Tyvek Weather Barrier, Overhead Door Sizes, and Slab Insulation

This week the Pole Barn Guru answers questions about use of Tyvek weather barrier, best size for overhead garage doors, and insulation for a slab.

DEAR POLE BARN GURU: Hi, I was thinking of putting up a metal clad pole building and insulating it with R28 batt. Wondering your thoughts on adding Tyvek to the outside to help protect against the weather? Not sure if the cost is worth it? Most of the builders around here don’t recommend it. DOUG in REGINA

DEAR DOUG: Your local builders probably do not recommend use of a Weather Resistant Barrier (WRB) in walls because they fear increasing of prices on their quotes – they are selling low price, rather than best value for their clients.

If you are not going to flash and batt (https://www.hansenpolebuildings.com/2020/01/flash-and-batt-insulating-barndominium-walls/) your walls, then use of a WRB is an excellent choice as it allows any moisture from within your insulation cavity to escape outward. Use unfaced batts and then cover interior of your walls with well-sealed 6mil clear visqueen prior to an interior finish.


DEAR POLE BARN GURU: I’m fixin to build a barn, 40×40 12’ walls with 3 overhead doors. Going to put a lift in it. Have any suggestions on door size and spacing. I live in all sand so for my post I’m buying sono tubes so it won’t cave in on me. What size sono tubes? Planning on 6” concrete floor with thickened slab where hoist goes. Anything I’m forgetting? ANDREW

DEAR ANDREW: You actually probably need at least a 12′ ceiling for a lift. I always recommend at least 3′ from a wall and 3′ in between (it avoids door dings). With a 40′ wall – this will not quite work out (in my ideal world). I like 10′ wide doors, as they keep mirrors on much better. I also like 8′ tall doors, hardly any more than 7′ and gives room for racks, most lifts, etc.

In summary I would do (2) 10′ x 8′ (1) 10’x10′ (might as well take advantage of the ceiling height. Go 3′ from corners and 2′ in between.

Our third-party engineer will determine depth and diameter of sonotubes and they will be called out on your sealed plans.


DEAR POLE BARN GURU: Hi Mike, I am working on building a post frame home in Eastern Oregon. Looking for ideas on slab insulation detail at perimeter edge. The home will not have radiant floor heat.

I am having trouble deciding on how to insulate the perimeter slab. Oregon requires minimum R-15 for slab edge insulation. Ideally I would prefer to see concrete at exterior perimeter vs treated grade board that’s visible, however the treated grade board seems to be most cost effective in design. TRENT in WALLA WALLA

DEAR TRENT: I had just recently done this for one of our clients and we will be adding it to our construction manual. This hides your splash plank (grade board). Thicknesses and dimensions can be found here (https://www.huduser.gov/publications/pdf/fpsfguide.pdf Table 2, Page 6). Even though you are not using radiant heat, I would run Pex-Al-Pex tubes in my floor and do under slab insulation. It is a huge selling point and gives you flexibility to add radiant floor heat easily at a later date.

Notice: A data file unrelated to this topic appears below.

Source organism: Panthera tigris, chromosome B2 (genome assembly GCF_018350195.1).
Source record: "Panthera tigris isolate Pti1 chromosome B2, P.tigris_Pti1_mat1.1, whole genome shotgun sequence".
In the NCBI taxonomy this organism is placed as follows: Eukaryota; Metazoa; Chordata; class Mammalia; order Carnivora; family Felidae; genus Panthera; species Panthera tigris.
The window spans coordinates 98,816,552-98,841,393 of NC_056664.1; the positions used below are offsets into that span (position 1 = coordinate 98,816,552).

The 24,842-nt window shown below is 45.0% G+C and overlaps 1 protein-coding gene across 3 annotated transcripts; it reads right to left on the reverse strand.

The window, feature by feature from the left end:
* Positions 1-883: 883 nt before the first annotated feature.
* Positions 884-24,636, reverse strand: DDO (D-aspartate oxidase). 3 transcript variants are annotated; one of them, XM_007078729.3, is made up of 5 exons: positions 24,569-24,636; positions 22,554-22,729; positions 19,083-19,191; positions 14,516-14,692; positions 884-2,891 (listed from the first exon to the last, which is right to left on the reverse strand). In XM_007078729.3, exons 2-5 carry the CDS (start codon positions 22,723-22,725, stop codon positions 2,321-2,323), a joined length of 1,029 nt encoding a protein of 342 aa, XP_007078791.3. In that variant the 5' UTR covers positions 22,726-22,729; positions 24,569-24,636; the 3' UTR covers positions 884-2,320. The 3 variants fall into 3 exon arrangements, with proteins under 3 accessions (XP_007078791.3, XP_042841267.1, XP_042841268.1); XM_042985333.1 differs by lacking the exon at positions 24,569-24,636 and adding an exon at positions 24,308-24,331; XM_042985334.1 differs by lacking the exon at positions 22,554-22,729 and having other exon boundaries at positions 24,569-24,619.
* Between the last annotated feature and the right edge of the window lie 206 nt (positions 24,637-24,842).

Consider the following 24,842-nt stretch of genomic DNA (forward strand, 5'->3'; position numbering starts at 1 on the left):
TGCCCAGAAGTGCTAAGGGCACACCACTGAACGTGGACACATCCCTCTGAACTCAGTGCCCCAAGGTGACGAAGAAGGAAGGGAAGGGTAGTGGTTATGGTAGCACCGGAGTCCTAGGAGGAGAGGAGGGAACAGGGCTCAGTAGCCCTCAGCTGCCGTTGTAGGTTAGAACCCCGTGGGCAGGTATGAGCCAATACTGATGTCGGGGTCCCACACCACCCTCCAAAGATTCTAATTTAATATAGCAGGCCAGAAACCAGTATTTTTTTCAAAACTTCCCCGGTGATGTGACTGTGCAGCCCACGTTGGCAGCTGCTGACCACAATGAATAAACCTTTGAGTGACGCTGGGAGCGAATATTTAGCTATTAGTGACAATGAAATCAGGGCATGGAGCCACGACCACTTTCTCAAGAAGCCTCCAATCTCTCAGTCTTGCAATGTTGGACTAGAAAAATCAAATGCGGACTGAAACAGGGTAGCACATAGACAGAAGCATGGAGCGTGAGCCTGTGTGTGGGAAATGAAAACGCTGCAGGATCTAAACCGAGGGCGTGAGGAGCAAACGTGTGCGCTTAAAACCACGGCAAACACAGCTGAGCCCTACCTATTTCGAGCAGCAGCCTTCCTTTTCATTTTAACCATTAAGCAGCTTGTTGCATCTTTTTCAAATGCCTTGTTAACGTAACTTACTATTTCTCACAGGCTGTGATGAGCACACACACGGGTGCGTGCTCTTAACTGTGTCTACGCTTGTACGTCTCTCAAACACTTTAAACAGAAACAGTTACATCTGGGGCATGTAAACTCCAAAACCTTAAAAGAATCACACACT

2 thoughts on “Tyvek Weather Barrier, Overhead Door Sizes, and Slab Insulation

  1. Pole Barn Guru:

    I’m building a 50×60 using 2×6 stud frame walls and metal roof/siding. My builder has the following plan
    -Walls will be on 16” center
    -trusses on 4’ center
    -5/12 pitch
    -entire frame wrapped in tyvec before metal is put on
    -I think they are just using 1×4 Perlins and on roof and walls to screw metal on

    My question is do you think plywood/osb is necessary for the roof or sides? Another builder was going to do the roof with 5/8” osb Roof but nothing on the sides. Should I at least make sure I get that on the roof with this builder or will I be ok without it? I plan on getting the living space spray foamed or some other type of insulation but not the garage area. The tyvec will help keep foam off the metal if I go with that.

    1. Not having seen your plans, I can only offer blind advice. If your wall height is over 11’7″ your building (by Code) must be fully engineered, so your engineer would be making structural recommendations. Assuming you are less than this wall height, I would normally expect to see 2×6 stud walls on 24″ centers (16″ is just chewing up lumber and adding to thermal transfer points – reducing your net insulation effectiveness of your walls). If you are going to stud frame and finish the interior, you might as well put trusses every 2′.

      Given your outlined parameters, I would expect to be seeing 2×4 purlins and furring on studs to attach steel to. 1×4 does not provide adequate thickness for 1-1/2″ long screws. There would be no reason to use OSB or plywood under your steel, unless you are using standing seam roof steel, in which case you should have 5/8″ CDX plywood. If you are going to use closed cell spray foam, I would spray 2″ directly to wall steel, otherwise place a WRB (Tyvek or similar) between wall framing and wall steel. On your roof, order energy heel trusses and blow in insulation into your attic space. Again assuming you are not using standing seam roof steel, order it with I.C.C. applied to control condensation and vent your eave soffits and ridge.

      If you have not already begun, it isn’t too late to switch to a fully engineered post frame building.


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